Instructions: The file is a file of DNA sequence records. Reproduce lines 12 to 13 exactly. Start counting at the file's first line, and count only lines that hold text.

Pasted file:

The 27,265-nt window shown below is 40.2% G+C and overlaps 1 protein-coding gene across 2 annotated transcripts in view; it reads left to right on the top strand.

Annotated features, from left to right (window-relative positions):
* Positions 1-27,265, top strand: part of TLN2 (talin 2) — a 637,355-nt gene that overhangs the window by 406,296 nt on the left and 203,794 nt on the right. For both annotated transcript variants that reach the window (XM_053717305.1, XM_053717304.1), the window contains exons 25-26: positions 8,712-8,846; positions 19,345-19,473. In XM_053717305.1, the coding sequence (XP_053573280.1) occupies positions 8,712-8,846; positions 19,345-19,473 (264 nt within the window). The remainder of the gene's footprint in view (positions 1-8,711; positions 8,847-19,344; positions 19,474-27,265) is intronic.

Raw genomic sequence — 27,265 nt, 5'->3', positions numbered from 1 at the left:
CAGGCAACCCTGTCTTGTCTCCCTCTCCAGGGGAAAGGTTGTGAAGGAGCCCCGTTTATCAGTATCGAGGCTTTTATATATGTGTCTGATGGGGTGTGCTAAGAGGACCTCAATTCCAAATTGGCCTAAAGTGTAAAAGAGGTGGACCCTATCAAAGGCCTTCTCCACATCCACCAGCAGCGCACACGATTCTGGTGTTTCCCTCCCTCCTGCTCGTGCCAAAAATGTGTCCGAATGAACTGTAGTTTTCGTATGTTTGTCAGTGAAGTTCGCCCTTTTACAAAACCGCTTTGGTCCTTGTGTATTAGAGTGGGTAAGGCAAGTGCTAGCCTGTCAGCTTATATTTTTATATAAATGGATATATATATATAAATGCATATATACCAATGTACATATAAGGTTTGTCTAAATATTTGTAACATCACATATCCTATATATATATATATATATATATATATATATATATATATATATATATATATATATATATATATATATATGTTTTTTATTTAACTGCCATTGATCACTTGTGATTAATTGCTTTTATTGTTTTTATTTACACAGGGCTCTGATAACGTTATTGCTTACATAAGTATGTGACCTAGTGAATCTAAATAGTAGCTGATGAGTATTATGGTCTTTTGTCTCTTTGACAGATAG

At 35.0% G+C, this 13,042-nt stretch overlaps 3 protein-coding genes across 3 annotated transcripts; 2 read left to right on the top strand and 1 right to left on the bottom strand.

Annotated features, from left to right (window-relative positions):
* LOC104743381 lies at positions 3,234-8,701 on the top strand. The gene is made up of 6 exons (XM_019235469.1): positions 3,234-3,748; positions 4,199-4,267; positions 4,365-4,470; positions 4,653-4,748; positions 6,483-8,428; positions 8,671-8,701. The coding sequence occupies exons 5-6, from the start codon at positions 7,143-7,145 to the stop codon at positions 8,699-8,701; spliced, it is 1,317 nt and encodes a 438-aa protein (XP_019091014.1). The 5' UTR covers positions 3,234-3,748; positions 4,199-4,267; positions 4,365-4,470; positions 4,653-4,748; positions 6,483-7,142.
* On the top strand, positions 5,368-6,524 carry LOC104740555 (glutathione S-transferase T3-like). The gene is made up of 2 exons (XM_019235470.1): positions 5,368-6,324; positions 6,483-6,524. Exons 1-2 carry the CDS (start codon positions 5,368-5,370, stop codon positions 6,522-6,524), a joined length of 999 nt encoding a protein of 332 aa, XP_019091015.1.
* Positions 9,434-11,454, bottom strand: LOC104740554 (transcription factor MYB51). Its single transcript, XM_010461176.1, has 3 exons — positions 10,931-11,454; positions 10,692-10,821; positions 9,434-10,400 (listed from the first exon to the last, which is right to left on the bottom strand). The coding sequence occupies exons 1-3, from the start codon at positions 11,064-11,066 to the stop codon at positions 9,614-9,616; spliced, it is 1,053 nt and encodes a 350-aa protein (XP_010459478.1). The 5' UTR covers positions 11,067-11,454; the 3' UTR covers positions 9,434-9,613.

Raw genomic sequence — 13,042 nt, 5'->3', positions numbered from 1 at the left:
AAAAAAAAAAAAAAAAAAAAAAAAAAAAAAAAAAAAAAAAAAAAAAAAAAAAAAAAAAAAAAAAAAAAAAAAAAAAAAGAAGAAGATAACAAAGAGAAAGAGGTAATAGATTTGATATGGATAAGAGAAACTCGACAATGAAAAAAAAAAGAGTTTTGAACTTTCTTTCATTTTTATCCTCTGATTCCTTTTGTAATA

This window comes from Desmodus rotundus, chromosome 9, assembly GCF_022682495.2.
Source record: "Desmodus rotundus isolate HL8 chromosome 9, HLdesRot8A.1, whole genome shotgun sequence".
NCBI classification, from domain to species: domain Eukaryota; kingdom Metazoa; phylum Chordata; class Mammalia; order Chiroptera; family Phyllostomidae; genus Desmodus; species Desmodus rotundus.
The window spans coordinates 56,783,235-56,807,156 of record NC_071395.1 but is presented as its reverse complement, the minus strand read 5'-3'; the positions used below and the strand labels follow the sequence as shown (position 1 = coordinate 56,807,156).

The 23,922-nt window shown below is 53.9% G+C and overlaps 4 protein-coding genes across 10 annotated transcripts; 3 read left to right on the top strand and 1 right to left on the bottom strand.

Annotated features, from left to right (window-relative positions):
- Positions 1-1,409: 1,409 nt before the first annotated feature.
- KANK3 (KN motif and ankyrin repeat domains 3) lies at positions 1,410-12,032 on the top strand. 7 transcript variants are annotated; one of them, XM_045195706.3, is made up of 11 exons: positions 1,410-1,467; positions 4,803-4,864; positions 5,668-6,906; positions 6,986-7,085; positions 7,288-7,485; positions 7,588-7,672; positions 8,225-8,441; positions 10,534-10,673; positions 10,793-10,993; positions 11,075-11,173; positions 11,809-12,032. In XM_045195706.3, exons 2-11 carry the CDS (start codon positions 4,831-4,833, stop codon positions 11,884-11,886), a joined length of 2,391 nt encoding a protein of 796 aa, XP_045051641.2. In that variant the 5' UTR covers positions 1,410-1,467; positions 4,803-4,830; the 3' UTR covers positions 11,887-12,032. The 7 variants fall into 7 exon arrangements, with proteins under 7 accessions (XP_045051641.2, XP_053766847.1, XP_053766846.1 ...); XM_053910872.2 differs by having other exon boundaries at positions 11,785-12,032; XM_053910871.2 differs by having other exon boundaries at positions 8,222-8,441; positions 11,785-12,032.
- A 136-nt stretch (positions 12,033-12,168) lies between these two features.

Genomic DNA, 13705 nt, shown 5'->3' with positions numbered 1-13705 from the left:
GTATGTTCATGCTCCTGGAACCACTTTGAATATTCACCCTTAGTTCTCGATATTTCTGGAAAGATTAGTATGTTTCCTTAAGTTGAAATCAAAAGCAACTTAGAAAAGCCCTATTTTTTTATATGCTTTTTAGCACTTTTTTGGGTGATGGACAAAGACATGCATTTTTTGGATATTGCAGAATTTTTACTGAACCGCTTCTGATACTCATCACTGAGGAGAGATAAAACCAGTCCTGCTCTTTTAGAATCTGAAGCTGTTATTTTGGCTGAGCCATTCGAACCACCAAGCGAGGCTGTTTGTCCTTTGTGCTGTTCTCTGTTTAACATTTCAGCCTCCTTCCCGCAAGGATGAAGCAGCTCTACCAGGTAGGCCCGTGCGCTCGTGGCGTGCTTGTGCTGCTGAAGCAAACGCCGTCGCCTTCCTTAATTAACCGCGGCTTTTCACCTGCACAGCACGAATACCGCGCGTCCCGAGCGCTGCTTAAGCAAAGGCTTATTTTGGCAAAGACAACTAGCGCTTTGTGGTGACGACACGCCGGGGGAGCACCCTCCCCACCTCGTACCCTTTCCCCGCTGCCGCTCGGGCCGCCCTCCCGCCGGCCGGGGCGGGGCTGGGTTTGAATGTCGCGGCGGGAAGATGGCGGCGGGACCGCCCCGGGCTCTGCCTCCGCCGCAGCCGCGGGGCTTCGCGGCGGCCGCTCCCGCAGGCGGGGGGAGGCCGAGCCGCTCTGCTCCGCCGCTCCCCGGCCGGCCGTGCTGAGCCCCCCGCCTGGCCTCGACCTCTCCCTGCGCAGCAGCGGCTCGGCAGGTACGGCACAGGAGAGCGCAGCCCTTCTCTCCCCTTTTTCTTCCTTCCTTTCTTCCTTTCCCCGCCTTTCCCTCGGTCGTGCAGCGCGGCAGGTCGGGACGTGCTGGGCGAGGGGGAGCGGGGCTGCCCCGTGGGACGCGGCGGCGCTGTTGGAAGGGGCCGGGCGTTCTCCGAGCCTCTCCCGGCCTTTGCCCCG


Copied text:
AAAAAAAAAAAAAAAAAAAAAAAAAAAAAAAAAAAAAAAAAAAAAAAAAAAAAAAAAAAAAAAAAAAAAAAAAAAAAAGAAGAAGATAACAAAGAGAAAGAGGTAATAGATTTGATATGGATAAGAGAAACTCGACAATGAAAAAAAAAAGAGTTTTGAACTTTCTTTCATTTTTATCCTCTGATTCCTTTTGTAATA

This window comes from Desmodus rotundus, chromosome 9, assembly GCF_022682495.2.